Making tight turns - Suzuki Burgman Forum
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post #1 of 20 (permalink) Old 11-11-2015, 12:01 PM Thread Starter
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Making tight turns

I've seen a couple of articles on making smaller U-turns with a motorcycle. See this month's, (Dec 2015) Rider magazine. But I have never seen an article about doing it on a scooter.
I feel fully confident riding my bike but can't seem to make small U-turns. Any suggestions?

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post #2 of 20 (permalink) Old 11-11-2015, 12:13 PM
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Talked about in this thread:
650 Slow Speed Maneuvering Techniques

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post #3 of 20 (permalink) Old 11-11-2015, 12:16 PM
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The rear brake is key... "Feathering the rear brake helps with slow turns while holding a little pressure on the throttle."

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post #4 of 20 (permalink) Old 11-11-2015, 12:17 PM
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By they way, your model of bike is missing from your signature.

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post #5 of 20 (permalink) Old 11-11-2015, 02:04 PM
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Wheels are two gyroscopes balancing the bike weight, but when you slow down these two can not handle the bike weight at slow speeds so you have to use the engine as another gyroscope to balance the weight by giving it some throttle while holding the rear brake a little. This technique does not apply to any bike has it engine crankshaft fitted longitudinally.
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post #6 of 20 (permalink) Old 11-12-2015, 06:22 AM
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Gyroscopic affects have almost no influence, the bikes geometry and having constant smooth inputs are what make feathering the brake work.

At low speed, what you lose is the
a) ability to shift the bike underneath you quickly by steering
B) castor forces on the front wheel that automatically balance the bike.

The gyroscopic forces of the wheels and tyres are a few Newton Meters at the most. You could easily combat it with your little finger on the riders helmet. A large engine produces about 10% of that amount.

Dragging the brake regulates the engine input and clutch action to make things smooth so they don't unbalance you and place a constant force on the bikes geometry so that it self-corrects.

If gyroscopic effects were the significant stability factor this guy would be having a very different experience.

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post #7 of 20 (permalink) Old 11-12-2015, 06:28 AM
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Then explain the counter steering if the gyroscope has no effect.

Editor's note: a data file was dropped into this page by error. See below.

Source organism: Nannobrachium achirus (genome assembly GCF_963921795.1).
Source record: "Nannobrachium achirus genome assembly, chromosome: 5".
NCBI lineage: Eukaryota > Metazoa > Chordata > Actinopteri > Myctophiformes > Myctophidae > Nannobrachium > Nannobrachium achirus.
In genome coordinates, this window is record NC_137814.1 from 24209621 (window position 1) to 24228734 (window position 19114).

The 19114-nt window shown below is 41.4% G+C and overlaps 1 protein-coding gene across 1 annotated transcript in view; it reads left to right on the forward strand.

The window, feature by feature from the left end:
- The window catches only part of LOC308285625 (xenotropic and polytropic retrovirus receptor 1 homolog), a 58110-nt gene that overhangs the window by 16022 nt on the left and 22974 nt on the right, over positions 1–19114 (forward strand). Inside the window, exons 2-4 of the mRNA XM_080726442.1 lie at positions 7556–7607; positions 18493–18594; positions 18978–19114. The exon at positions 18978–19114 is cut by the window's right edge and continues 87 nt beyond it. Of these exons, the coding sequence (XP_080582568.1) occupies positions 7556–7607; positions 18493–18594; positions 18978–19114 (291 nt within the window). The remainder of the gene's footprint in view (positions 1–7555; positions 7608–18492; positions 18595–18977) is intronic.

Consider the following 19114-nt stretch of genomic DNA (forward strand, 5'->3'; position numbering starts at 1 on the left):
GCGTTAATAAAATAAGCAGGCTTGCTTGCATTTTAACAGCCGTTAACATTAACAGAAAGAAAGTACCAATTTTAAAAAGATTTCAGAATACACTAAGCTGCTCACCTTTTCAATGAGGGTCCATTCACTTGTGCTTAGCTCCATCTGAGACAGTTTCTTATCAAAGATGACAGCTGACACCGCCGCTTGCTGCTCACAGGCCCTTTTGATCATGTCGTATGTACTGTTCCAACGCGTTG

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post #8 of 20 (permalink) Old 11-12-2015, 06:43 AM
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These two videos show the effect of the gyroscope even when no one riding the bike it can keep it's own balance:

this is the second one:

Another side effect is the tank slapper issue at high speeds:

Last edited by Hussein Adil; 11-12-2015 at 06:49 AM.
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post #9 of 20 (permalink) Old 11-12-2015, 06:53 AM
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Countersteering moves the bike out from underneath you so you fall over in the opposite direction and into your turn.

The video shows that the bikes geometry will self correct it (that is why you have castor on the front end) and is the dominant factor in bike stability.
If gyroscopic effects were significant, the bike would have stayed down once it was down, (gyroscopes dont like change, they try to keep on doing what they are doing) geometry will stand it back up again.

Watch the front wheel in that second video. It over corrects a few times and the stabilises. Does that look like a castor img wheel or like a rock steady gyroscope ?

Tank slappers are also a geometry issue.
(Gyroscopic effects would prevent a tank slapper by holding the front wheel still).

There is always an element of precession and gyroscopic stability but it isn't as big as most people think. If it was you would not be able to steer the bike out of a straight line once you got up to speed.

You can calculate the forces mathematically to prove it

Last edited by Bluebottle; 11-12-2015 at 07:16 AM.
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post #10 of 20 (permalink) Old 11-12-2015, 07:22 AM
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I understand from you that the rider is mostly using his body to balance the bike.
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